Patsy Gilbert and Jenny Smith, vocals.
Richard Ormrod, saxes, flute and clarinet.
Ben Gilbert, piano.
Pete Rosser, piano and accordion.
José Canha, bass.
Caroline Boaden, drums.
In a year marked by uncertainty and disruption, Wakefield Jazz didn’t escape entirely, but thanks to quick thinking by the Promoter and Treasurer and a bit of good luck, the peak of the year’s music-making was saved from cancellation. First things first: We were to have enjoyed the ever-wonderful Tina May and her band, but at short notice, she fell ill. Before anything else, we hope that she feels better soon. Our warm wishes were also conveyed on the stage.
But what to do? Improvise, of course! This entailed rallying the considerable local talent for a Christmas gig that turned out to be rather special. Pete Rosser, the promoter of Wakefield Jazz, himself a formidable pianist, was joined by Ben Gilbert, another fine pianist whom we can now call our own, plus two vocalists-Patsy Gilbert and Jenny Smith. They were ably supported throughout by José Canha on bass, Caroline Boaden on drums and Richard Ormrod on saxes, clarinet and flute.
The club’s Christmas tradition of a three-set gig was divided between the pianists and the vocalists, with a rousing final set with everyone joining in. In performance, the musicianship always seems familiar and relaxed, but part of the magic is knowing that there was little time for preparation and rehearsal—that’s the measure of their talent.
First up was Patsy Gilbert, accompanied by Ben Gilbert. Patsy has a powerful, soul-inflected delivery, but also clear articulation and great warmth. It is unknown how many instruments Richard Ormrod can play. This evening, he managed four across all three sets, bringing vivid colour to each song, quite aside from his own entrancing improvisations.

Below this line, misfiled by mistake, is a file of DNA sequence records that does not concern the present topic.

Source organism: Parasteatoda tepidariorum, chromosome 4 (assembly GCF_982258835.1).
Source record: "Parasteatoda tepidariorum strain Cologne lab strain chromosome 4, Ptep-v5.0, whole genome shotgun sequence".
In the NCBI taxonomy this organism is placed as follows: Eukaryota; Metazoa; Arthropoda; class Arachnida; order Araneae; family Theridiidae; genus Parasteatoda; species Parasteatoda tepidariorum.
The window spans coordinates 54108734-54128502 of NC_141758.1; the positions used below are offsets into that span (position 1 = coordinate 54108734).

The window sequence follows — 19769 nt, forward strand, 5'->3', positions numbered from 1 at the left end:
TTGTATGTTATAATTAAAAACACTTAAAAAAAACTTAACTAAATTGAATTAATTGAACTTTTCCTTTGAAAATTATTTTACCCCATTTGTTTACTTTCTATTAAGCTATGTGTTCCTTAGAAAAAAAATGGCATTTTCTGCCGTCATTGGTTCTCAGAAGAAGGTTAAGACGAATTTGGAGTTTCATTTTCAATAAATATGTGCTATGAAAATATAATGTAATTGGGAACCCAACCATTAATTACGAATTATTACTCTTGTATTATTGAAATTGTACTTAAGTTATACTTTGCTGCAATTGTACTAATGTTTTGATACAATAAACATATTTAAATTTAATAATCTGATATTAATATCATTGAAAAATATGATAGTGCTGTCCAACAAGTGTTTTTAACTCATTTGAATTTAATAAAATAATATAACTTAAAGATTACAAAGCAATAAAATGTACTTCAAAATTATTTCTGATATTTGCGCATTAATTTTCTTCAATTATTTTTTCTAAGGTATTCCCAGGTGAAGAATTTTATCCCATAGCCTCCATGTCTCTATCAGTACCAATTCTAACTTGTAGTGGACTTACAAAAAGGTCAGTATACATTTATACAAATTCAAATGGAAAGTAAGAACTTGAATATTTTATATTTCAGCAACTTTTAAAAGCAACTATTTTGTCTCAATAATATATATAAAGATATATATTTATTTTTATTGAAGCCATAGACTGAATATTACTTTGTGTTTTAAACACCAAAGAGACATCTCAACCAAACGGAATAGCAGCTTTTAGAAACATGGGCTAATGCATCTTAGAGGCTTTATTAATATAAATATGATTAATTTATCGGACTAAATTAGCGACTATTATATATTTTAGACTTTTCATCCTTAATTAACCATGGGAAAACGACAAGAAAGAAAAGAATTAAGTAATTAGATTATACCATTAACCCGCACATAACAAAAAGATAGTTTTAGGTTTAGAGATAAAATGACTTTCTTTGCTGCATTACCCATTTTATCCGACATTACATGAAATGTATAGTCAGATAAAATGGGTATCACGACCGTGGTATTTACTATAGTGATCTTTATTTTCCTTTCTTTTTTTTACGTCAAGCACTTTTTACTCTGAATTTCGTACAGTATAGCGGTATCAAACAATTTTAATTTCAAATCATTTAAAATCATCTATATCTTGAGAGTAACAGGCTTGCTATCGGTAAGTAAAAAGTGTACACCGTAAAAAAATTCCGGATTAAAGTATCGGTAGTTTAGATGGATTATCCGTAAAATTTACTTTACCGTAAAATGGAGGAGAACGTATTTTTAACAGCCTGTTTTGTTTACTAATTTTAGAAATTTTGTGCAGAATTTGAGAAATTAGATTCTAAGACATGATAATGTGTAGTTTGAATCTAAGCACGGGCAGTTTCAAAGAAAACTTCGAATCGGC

The second set featured Pete Rosser and Jenny Smith, a vocalist very reminiscent of Anita O’Day, her well-chosen material delivered in such a way as to make the listener feel it was personal to them. Her voice was a solvent for social distancing. Those familiar with Pete’s attentiveness and responsiveness could savour every nuance he brought to his playing. José and Caroline provided carefully controlled, unflagging support.
The final set was the traditional, Christmas-themed suite of numbers, but with a few jazz-inspired twists, of course. Ben Gilbert’s arrangement of ‘Last Christmas’ stripped it of its wistfulness, converting it into a compelling dance number. The final song of the evening was a take on ‘O Little Town of Bethlehem’, in which Pete Rosser played accordion to Ben Gilbert’s piano, the melody instantly recognizable, through what could fairly be described as a township jive rendering. As a Christmas sermon might express it, we were thus behoved to be of good cheer—but no need for that; and to all a good night.